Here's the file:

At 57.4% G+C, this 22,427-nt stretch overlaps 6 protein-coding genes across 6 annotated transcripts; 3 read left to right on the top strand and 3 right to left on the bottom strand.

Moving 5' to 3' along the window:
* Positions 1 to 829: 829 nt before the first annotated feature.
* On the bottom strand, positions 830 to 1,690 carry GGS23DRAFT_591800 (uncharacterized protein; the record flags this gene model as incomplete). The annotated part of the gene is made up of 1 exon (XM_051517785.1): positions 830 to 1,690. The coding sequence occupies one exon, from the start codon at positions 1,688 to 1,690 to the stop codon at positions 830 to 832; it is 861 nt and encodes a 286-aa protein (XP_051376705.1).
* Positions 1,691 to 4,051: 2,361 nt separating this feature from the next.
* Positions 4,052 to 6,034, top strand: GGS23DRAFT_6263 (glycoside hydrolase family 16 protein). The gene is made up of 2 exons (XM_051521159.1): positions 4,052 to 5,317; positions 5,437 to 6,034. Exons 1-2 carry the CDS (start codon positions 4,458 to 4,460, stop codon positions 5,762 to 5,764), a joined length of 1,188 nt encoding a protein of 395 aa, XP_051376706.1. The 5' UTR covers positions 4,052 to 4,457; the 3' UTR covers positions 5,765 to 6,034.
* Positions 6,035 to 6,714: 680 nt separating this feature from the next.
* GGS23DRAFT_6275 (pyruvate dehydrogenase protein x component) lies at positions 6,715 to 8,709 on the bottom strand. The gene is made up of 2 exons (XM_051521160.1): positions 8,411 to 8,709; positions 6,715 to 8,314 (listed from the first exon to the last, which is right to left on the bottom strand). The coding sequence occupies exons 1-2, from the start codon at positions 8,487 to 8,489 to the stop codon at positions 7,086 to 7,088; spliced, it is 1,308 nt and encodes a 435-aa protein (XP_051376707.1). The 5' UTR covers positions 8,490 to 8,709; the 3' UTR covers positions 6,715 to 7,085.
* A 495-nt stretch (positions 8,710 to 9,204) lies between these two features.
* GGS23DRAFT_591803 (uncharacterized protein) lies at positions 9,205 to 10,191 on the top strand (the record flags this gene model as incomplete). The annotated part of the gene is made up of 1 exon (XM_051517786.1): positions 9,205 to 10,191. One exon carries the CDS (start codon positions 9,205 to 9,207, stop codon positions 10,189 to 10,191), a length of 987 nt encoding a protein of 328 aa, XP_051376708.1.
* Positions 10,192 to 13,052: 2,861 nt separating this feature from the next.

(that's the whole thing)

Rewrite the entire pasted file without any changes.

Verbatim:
At 57.4% G+C, this 22,427-nt stretch overlaps 6 protein-coding genes across 6 annotated transcripts; 3 read left to right on the top strand and 3 right to left on the bottom strand.

Moving 5' to 3' along the window:
* Positions 1 to 829: 829 nt before the first annotated feature.
* On the bottom strand, positions 830 to 1,690 carry GGS23DRAFT_591800 (uncharacterized protein; the record flags this gene model as incomplete). The annotated part of the gene is made up of 1 exon (XM_051517785.1): positions 830 to 1,690. The coding sequence occupies one exon, from the start codon at positions 1,688 to 1,690 to the stop codon at positions 830 to 832; it is 861 nt and encodes a 286-aa protein (XP_051376705.1).
* Positions 1,691 to 4,051: 2,361 nt separating this feature from the next.
* Positions 4,052 to 6,034, top strand: GGS23DRAFT_6263 (glycoside hydrolase family 16 protein). The gene is made up of 2 exons (XM_051521159.1): positions 4,052 to 5,317; positions 5,437 to 6,034. Exons 1-2 carry the CDS (start codon positions 4,458 to 4,460, stop codon positions 5,762 to 5,764), a joined length of 1,188 nt encoding a protein of 395 aa, XP_051376706.1. The 5' UTR covers positions 4,052 to 4,457; the 3' UTR covers positions 5,765 to 6,034.
* Positions 6,035 to 6,714: 680 nt separating this feature from the next.
* GGS23DRAFT_6275 (pyruvate dehydrogenase protein x component) lies at positions 6,715 to 8,709 on the bottom strand. The gene is made up of 2 exons (XM_051521160.1): positions 8,411 to 8,709; positions 6,715 to 8,314 (listed from the first exon to the last, which is right to left on the bottom strand). The coding sequence occupies exons 1-2, from the start codon at positions 8,487 to 8,489 to the stop codon at positions 7,086 to 7,088; spliced, it is 1,308 nt and encodes a 435-aa protein (XP_051376707.1). The 5' UTR covers positions 8,490 to 8,709; the 3' UTR covers positions 6,715 to 7,085.
* A 495-nt stretch (positions 8,710 to 9,204) lies between these two features.
* GGS23DRAFT_591803 (uncharacterized protein) lies at positions 9,205 to 10,191 on the top strand (the record flags this gene model as incomplete). The annotated part of the gene is made up of 1 exon (XM_051517786.1): positions 9,205 to 10,191. One exon carries the CDS (start codon positions 9,205 to 9,207, stop codon positions 10,189 to 10,191), a length of 987 nt encoding a protein of 328 aa, XP_051376708.1.
* Positions 10,192 to 13,052: 2,861 nt separating this feature from the next.